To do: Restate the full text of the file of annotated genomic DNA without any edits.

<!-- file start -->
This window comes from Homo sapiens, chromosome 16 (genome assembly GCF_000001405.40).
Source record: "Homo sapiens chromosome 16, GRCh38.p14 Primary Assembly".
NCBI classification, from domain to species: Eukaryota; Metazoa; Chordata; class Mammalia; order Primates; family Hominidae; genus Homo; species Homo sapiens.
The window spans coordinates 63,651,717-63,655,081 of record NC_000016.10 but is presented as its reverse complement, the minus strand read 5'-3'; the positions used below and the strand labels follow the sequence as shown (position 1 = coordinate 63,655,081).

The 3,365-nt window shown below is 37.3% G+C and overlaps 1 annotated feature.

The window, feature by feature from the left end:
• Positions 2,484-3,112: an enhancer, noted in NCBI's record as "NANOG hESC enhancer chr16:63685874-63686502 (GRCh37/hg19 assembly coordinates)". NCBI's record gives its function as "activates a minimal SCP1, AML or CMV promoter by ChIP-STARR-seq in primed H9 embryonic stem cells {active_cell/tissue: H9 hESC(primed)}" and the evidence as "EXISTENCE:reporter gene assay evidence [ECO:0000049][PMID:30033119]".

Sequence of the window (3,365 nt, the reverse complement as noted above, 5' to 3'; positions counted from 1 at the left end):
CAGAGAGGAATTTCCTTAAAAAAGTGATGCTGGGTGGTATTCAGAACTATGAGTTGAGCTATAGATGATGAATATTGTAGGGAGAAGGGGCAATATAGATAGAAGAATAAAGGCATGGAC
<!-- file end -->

This window comes from Homo sapiens, chromosome 16 (genome assembly GCF_000001405.40).
Source record: "Homo sapiens chromosome 16, GRCh38.p14 Primary Assembly".
NCBI classification, from domain to species: Eukaryota; Metazoa; Chordata; class Mammalia; order Primates; family Hominidae; genus Homo; species Homo sapiens.
The window spans coordinates 63,651,717-63,655,081 of record NC_000016.10 but is presented as its reverse complement, the minus strand read 5'-3'; the positions used below and the strand labels follow the sequence as shown (position 1 = coordinate 63,655,081).

The 3,365-nt window shown below is 37.3% G+C and overlaps 1 annotated feature.

The window, feature by feature from the left end:
• Positions 2,484-3,112: an enhancer, noted in NCBI's record as "NANOG hESC enhancer chr16:63685874-63686502 (GRCh37/hg19 assembly coordinates)". NCBI's record gives its function as "activates a minimal SCP1, AML or CMV promoter by ChIP-STARR-seq in primed H9 embryonic stem cells {active_cell/tissue: H9 hESC(primed)}" and the evidence as "EXISTENCE:reporter gene assay evidence [ECO:0000049][PMID:30033119]".

Sequence of the window (3,365 nt, the reverse complement as noted above, 5' to 3'; positions counted from 1 at the left end):
CAGAGAGGAATTTCCTTAAAAAAGTGATGCTGGGTGGTATTCAGAACTATGAGTTGAGCTATAGATGATGAATATTGTAGGGAGAAGGGGCAATATAGATAGAAGAATAAAGGCATGGAC